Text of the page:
The humour is gentle rather than hysterical, but the jokes are clever, unforced and in plentiful supply. Great performances too, particularly from its young stars Luke Ward-Wilkinson as Simon and Layton Williams as Kyle, aka Kylie.

Harry Venning, The Stage, 6th October 2008

As cheekily camp as Simon Doonan's recollections of his barmy family are, Jonathan Harvey's innocent adaptation looks oddly as though it should be broadcast in the middle of the afternoon.

The 13-year-old Doonan is gleefully played by Luke Ward-Wilkinson, who introduces us to his dipsomaniacal mum Debbie (Peep Show's Olivia Colman) and his camp best friend Kyle (Layton Williams).

But then that, perhaps, is the best achievement of this likeable, if light, comedy drama: it manages to make the adventures of a tender, cross-dressing teenager look like normal children's TV.

Robert Collins, The Telegraph, 3rd October 2008

This new comedy from Jonathan Harvey (Gimme, Gimme, Gimme) is adapted from the novel by Simon Doonan (now creative director of New York's famous store Barneys), based on his childhood.

The enjoyably cheeky series, starring Luke Ward-Wilkinson and Samuel Barnett (who play the young and old Simon), explores Simon's recollections of his teenage life in Reading.

The Daily Express, 2nd October 2008

In case you don't know (and unless you spotted him offering style tips on America's Next Top Model - why should you?) Simon Doonan is the British-born window-dresser and creative director of the glamorous New York department store, Barneys. This new sitcom is inspired by his autobiography about growing up gay and working class in un-glamorous Reading.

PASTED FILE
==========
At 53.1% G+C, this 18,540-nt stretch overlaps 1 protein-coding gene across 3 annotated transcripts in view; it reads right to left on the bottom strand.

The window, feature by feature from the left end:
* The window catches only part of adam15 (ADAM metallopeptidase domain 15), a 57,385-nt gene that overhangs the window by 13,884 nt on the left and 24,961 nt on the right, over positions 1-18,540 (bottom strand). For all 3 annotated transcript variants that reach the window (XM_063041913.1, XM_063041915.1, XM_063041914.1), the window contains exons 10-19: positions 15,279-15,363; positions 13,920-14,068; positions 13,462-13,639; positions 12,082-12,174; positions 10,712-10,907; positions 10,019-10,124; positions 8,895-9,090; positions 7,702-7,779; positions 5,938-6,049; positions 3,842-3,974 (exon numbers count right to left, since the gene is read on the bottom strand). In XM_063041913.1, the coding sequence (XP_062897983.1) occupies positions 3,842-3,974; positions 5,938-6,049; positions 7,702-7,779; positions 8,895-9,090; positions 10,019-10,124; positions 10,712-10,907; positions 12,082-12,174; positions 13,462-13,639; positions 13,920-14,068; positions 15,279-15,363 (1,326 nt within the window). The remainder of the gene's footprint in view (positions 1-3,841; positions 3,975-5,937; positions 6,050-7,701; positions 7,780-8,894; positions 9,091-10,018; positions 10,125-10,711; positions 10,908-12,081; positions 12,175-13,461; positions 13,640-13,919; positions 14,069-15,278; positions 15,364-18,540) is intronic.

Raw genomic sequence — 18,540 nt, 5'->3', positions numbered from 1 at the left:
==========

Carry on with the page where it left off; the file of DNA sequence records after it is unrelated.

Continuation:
Not having read it, I can't tell you how faithfully Jonathan Harvey's screenplay is to the book, but as Doonan is now in his mid-50s, it's a safe bet he wasn't a schoolboy in 1997 as he's depicted here (although his household did include a live-in blind auntie, played by Meera Syal).

Luke Ward-Wilkinson and Samuel Barnett play Simon, then and now, in the first instalment which works its socks off trying to be wacky. Describing his mum's attempts to entertain, Simon now tells us: Never, ever trust the word 'zany'. Advice the director might have done well to heed.

Jane Simon, The Mirror, 2nd October 2008

Beautiful People traces the life and times of an outrageous, unashamed teenage fashionista - played with great charm by Luke Ward-Wilkinson - growing up in Reading in the 1990s. His father is a plumber; his mother is a drinkers and his blind Aunty Hayley is as mad a March hare.

As an adolescent, the young man feeds off Tennessee Williams' films, dresses up in women's clothes and dreams of a glamorous world elsewhere. It is not a work of comic genius and - unlike the first series of Shameless - it doesn't give off the smell of authenticity, despite being based on the memoirs of Simon Doonan, creative director of Barney's department store in New York. But it does have an exuberant cast of characters, crazy fantasy sequences and plenty of good humour.

David Chater, The Times, 2nd October 2008

Share this page